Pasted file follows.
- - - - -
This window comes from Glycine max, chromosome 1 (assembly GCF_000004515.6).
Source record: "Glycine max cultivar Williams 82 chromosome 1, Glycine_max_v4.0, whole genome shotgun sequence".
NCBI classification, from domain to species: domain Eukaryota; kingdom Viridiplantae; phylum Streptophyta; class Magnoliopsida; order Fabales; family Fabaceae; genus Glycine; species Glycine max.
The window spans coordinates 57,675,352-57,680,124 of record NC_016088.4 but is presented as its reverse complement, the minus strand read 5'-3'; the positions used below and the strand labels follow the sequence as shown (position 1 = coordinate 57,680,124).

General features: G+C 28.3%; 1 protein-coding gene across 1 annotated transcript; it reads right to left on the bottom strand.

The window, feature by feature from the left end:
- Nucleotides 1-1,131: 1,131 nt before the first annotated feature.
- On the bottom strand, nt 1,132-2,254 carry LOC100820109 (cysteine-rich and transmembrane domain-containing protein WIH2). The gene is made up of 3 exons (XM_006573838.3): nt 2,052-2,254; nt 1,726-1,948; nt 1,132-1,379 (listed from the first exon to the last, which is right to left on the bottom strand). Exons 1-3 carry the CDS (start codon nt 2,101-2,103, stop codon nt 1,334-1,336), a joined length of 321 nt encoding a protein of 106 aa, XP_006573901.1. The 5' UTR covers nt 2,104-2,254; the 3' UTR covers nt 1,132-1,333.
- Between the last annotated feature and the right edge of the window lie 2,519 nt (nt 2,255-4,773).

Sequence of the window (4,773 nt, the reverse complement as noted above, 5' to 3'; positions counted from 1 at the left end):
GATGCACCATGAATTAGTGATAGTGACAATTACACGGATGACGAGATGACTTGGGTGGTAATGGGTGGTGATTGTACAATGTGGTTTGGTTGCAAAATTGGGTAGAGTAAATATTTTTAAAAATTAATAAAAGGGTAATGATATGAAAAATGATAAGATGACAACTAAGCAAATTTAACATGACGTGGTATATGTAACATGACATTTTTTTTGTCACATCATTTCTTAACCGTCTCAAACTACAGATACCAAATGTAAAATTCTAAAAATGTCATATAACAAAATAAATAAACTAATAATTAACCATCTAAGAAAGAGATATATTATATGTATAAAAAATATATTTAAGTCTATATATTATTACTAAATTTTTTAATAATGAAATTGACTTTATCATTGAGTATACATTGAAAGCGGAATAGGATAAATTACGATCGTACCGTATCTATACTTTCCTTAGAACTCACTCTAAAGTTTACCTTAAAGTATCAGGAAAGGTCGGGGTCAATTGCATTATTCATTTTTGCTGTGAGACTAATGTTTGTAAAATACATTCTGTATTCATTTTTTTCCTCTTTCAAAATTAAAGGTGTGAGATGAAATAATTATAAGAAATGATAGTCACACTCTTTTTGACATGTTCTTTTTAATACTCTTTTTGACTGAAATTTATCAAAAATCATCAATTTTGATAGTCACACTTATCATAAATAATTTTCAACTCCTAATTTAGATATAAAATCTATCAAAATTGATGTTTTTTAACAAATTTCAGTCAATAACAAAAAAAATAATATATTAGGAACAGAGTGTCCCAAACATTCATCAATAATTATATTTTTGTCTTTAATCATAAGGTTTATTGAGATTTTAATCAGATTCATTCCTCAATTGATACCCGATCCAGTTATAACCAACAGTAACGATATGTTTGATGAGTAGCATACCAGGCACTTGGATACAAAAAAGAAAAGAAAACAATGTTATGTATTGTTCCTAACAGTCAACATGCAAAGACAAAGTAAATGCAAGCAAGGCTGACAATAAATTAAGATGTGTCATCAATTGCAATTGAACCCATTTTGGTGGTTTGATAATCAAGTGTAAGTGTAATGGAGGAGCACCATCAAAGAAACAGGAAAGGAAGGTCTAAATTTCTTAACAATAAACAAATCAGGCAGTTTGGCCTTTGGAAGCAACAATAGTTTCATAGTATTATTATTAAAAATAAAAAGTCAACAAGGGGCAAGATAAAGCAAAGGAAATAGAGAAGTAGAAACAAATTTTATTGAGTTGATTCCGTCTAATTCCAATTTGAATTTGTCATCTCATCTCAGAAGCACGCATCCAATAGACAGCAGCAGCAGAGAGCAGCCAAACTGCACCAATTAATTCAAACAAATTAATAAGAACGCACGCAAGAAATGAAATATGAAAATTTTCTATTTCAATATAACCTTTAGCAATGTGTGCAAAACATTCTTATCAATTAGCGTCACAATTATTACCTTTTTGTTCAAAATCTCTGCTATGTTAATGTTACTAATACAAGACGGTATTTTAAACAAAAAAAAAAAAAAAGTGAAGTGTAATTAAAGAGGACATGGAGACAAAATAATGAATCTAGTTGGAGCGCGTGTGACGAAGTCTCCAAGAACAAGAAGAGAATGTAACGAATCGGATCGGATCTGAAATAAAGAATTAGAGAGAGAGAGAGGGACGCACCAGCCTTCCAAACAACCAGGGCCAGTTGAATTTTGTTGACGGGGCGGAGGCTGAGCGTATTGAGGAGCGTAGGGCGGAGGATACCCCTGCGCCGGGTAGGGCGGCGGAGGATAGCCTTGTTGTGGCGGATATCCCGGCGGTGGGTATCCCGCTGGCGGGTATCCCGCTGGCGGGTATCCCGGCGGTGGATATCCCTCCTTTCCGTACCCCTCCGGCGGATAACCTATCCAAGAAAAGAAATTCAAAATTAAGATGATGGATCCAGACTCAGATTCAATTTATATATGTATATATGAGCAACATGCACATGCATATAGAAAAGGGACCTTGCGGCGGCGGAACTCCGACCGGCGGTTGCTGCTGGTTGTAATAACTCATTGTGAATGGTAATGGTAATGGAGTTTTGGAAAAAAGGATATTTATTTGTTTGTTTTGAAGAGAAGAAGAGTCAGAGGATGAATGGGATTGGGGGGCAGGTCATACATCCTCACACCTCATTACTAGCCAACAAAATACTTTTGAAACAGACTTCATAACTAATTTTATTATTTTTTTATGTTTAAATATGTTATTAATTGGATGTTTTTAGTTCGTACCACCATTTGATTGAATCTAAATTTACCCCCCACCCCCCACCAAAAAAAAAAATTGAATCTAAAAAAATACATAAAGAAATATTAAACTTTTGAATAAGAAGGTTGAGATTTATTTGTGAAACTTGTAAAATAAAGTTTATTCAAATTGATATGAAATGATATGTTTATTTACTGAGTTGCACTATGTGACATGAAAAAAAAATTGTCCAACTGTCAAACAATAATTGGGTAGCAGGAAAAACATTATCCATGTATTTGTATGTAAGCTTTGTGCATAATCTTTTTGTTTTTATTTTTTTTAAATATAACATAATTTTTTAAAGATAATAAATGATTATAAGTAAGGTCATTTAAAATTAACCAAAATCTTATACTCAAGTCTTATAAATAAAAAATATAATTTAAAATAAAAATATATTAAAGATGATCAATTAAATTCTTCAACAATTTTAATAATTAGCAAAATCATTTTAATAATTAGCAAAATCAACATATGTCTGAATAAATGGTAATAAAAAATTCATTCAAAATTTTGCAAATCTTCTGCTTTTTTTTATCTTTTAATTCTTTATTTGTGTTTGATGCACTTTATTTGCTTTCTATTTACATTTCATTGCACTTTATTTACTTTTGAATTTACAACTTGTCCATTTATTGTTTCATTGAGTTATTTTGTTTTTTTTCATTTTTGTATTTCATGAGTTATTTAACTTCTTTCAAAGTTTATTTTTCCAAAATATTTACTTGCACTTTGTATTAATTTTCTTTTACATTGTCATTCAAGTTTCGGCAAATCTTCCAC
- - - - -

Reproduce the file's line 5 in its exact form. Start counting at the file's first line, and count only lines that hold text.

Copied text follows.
General features: G+C 28.3%; 1 protein-coding gene across 1 annotated transcript; it reads right to left on the bottom strand.